Friday, September 20, 2013
232 million international migrants living abroad worldwide–new UN global migration statistics reveal
There are as many international migrants born in the South living in other countries in the South as in countries in the North, reflecting changing patterns of Asian migration, but globally the United States remains the most popular destination, according to new data presented by the United Nations today. More people than ever are living abroad. In 2013, 232 million people, or 3.2 per cent of the world’s population, were international migrants, compared with 175 million in 2000 and 154 million in 1990. The new estimates include breakdowns by region and country of destination and origin, and by sex and age. The North, or developed countries, is home to 136 million international migrants, compared to 96 million in the South, or developing countries. Most international migrants are of working age (20 to 64 years) and account for 74 per cent of the total. Globally, women account for 48 per cent of all international migrants.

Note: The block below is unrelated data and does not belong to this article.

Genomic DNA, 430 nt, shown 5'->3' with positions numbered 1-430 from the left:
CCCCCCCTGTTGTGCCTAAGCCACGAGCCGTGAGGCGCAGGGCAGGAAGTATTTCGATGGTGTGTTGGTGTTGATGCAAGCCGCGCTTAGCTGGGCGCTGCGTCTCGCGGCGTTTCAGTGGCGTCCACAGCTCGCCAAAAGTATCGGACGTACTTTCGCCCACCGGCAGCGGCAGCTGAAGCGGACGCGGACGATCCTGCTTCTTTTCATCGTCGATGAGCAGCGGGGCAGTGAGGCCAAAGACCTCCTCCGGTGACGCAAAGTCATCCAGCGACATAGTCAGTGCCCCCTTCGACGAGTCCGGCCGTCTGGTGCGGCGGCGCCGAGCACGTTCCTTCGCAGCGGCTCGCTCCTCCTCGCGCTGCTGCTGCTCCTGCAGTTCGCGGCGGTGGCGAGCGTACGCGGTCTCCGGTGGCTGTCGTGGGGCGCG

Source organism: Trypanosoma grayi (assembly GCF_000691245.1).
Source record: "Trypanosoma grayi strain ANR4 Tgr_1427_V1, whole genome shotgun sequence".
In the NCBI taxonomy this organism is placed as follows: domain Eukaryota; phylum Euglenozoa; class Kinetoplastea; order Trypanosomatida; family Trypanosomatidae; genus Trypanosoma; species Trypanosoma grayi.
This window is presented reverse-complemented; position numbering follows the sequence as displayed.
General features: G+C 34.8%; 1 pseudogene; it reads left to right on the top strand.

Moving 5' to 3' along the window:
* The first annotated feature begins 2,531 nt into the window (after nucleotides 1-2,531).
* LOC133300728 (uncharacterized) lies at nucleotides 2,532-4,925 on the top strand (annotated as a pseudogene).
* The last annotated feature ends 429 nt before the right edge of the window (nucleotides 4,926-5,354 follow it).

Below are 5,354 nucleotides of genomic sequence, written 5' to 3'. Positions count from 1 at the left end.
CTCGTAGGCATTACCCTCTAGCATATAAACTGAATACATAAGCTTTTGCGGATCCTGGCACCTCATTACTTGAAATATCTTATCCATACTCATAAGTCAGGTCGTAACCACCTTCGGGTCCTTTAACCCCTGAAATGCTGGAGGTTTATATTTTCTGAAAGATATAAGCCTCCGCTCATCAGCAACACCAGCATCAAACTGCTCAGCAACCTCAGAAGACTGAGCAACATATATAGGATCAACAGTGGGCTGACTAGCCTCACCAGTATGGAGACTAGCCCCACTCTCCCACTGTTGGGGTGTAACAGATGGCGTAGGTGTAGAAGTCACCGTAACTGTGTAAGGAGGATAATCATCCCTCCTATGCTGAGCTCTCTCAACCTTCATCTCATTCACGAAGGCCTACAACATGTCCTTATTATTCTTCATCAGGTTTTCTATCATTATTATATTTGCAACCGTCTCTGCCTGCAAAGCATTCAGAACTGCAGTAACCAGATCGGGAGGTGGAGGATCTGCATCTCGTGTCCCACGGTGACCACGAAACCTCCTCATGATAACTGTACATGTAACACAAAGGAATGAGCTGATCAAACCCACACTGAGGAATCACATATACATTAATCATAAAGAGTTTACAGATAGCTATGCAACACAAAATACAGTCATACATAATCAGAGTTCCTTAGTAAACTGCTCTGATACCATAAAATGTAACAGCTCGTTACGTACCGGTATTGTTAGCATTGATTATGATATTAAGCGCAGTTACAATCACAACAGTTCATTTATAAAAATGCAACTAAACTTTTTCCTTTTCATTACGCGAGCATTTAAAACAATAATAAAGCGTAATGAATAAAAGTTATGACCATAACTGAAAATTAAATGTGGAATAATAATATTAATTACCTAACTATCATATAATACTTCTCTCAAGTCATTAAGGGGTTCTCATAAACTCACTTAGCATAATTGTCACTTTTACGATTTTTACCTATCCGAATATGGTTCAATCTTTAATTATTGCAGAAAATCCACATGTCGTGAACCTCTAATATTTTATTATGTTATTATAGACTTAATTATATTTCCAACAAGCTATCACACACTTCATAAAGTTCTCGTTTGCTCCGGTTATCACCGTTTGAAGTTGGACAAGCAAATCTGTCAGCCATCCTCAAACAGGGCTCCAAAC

The data were released in advance of the upcoming High-level Dialogue on International Migration and Development, which will take place 3-4 October 2013 at UN Headquarters. The purpose of the High-level Dialogue is to identify concrete measures to strengthen coherence and cooperation at all levels, with a view to enhancing the benefits of international migration for migrants and countries alike and its important links to development, while reducing its negative implications. “Migration, when governed fairly, can make a very important contribution to social and economic development both in the countries of origin and in the countries of destination,” said Mr. Wu Hongbo, UN Under-Secretary-General for Economic and Social Affairs. “Migration broadens the opportunities available to individuals and is a crucial means of broadening access to resources and reducing poverty.”